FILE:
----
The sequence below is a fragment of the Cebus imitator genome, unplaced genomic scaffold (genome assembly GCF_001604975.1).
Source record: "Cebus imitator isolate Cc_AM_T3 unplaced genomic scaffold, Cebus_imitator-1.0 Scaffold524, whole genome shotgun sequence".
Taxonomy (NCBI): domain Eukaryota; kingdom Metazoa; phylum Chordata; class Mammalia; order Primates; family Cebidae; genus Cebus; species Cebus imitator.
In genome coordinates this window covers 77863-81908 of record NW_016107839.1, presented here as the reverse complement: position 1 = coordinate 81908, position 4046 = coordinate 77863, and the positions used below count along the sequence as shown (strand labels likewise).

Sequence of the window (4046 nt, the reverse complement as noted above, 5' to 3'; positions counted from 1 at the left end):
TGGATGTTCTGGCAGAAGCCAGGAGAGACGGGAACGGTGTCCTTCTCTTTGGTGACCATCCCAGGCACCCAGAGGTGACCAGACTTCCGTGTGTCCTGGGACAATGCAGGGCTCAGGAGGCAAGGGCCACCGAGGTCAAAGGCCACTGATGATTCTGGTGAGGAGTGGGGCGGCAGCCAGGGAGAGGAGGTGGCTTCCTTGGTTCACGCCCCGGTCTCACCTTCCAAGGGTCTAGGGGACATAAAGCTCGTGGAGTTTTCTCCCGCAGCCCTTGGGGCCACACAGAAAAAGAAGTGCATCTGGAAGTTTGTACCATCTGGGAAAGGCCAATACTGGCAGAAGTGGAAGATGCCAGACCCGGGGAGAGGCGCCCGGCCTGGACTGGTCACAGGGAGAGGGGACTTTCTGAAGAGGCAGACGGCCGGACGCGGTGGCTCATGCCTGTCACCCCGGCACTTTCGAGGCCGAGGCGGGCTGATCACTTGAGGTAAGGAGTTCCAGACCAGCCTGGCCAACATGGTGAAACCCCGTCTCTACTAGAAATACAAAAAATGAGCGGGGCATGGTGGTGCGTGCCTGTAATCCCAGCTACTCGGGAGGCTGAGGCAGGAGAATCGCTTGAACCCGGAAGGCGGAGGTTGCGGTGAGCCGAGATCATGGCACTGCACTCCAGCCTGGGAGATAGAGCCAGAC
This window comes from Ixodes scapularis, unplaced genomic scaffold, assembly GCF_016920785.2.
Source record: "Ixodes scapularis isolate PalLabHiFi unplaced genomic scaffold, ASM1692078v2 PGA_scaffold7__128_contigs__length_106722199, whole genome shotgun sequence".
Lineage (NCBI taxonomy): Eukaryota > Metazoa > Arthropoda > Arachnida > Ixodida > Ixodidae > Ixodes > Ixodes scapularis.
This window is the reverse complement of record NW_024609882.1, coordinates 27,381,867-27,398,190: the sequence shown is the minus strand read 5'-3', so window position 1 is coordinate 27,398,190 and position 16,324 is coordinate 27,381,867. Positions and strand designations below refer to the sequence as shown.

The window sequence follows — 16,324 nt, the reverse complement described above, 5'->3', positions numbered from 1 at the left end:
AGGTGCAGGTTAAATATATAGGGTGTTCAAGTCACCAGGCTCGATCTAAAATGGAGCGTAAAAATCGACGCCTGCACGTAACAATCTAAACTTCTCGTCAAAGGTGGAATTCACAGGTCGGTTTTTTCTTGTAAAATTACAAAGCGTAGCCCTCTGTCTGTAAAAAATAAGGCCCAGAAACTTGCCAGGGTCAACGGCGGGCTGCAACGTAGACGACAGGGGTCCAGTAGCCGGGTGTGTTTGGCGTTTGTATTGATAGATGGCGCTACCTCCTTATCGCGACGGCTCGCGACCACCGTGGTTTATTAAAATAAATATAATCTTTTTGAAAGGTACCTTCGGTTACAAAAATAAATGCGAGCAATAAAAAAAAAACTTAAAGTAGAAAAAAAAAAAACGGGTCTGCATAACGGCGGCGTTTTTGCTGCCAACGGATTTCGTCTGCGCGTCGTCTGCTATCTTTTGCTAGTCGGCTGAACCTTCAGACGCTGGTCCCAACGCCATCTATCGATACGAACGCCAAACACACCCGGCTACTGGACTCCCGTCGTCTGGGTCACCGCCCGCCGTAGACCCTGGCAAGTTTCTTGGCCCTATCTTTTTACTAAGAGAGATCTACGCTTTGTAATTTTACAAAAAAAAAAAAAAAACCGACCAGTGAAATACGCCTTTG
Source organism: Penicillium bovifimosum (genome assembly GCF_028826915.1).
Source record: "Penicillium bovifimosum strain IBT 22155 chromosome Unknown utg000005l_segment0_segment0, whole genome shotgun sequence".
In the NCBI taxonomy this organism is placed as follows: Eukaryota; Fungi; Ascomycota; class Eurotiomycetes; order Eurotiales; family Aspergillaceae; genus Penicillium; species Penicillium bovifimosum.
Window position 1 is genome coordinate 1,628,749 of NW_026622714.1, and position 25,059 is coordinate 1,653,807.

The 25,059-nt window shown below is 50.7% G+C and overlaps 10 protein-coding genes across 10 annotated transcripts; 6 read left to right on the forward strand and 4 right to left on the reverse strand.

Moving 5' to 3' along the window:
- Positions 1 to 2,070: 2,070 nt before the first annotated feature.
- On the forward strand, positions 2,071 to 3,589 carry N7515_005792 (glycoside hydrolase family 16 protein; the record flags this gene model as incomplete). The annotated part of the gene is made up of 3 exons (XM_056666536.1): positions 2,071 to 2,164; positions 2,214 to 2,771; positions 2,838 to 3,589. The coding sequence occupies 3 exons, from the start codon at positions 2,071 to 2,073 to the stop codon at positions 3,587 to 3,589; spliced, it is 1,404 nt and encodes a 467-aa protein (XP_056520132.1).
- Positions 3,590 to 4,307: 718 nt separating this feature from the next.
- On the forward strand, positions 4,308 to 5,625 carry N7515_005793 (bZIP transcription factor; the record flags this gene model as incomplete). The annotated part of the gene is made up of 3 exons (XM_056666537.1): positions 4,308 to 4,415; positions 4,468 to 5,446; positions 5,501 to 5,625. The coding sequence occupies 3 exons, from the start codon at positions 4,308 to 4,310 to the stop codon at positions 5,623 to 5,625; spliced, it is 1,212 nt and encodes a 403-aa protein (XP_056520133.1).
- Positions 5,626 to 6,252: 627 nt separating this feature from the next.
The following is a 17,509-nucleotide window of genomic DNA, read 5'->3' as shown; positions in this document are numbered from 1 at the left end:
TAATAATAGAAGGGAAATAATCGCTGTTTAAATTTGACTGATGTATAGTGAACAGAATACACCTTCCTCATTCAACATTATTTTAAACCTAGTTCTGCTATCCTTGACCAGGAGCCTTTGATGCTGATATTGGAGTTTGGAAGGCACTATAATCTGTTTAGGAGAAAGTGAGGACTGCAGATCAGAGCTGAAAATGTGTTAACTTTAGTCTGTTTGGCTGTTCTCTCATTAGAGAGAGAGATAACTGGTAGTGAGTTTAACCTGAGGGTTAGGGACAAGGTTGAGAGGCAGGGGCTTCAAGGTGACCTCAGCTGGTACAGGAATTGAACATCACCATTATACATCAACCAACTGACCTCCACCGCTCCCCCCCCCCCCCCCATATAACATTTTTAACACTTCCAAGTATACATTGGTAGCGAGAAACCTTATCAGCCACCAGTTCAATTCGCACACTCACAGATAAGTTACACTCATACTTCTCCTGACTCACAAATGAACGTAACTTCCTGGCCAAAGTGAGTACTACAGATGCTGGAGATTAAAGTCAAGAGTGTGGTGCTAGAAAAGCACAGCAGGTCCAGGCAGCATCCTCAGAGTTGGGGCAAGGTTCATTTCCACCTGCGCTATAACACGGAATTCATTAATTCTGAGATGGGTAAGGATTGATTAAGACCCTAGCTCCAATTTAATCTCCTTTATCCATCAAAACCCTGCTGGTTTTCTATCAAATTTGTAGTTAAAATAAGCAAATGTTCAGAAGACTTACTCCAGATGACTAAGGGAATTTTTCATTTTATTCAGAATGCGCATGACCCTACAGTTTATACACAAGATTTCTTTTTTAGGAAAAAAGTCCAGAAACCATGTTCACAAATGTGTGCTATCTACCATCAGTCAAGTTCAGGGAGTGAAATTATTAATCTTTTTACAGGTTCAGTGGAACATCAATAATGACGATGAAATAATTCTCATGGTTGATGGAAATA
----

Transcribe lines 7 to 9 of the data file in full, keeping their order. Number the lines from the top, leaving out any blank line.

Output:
This window comes from Ixodes scapularis, unplaced genomic scaffold, assembly GCF_016920785.2.
Source record: "Ixodes scapularis isolate PalLabHiFi unplaced genomic scaffold, ASM1692078v2 PGA_scaffold7__128_contigs__length_106722199, whole genome shotgun sequence".
Lineage (NCBI taxonomy): Eukaryota > Metazoa > Arthropoda > Arachnida > Ixodida > Ixodidae > Ixodes > Ixodes scapularis.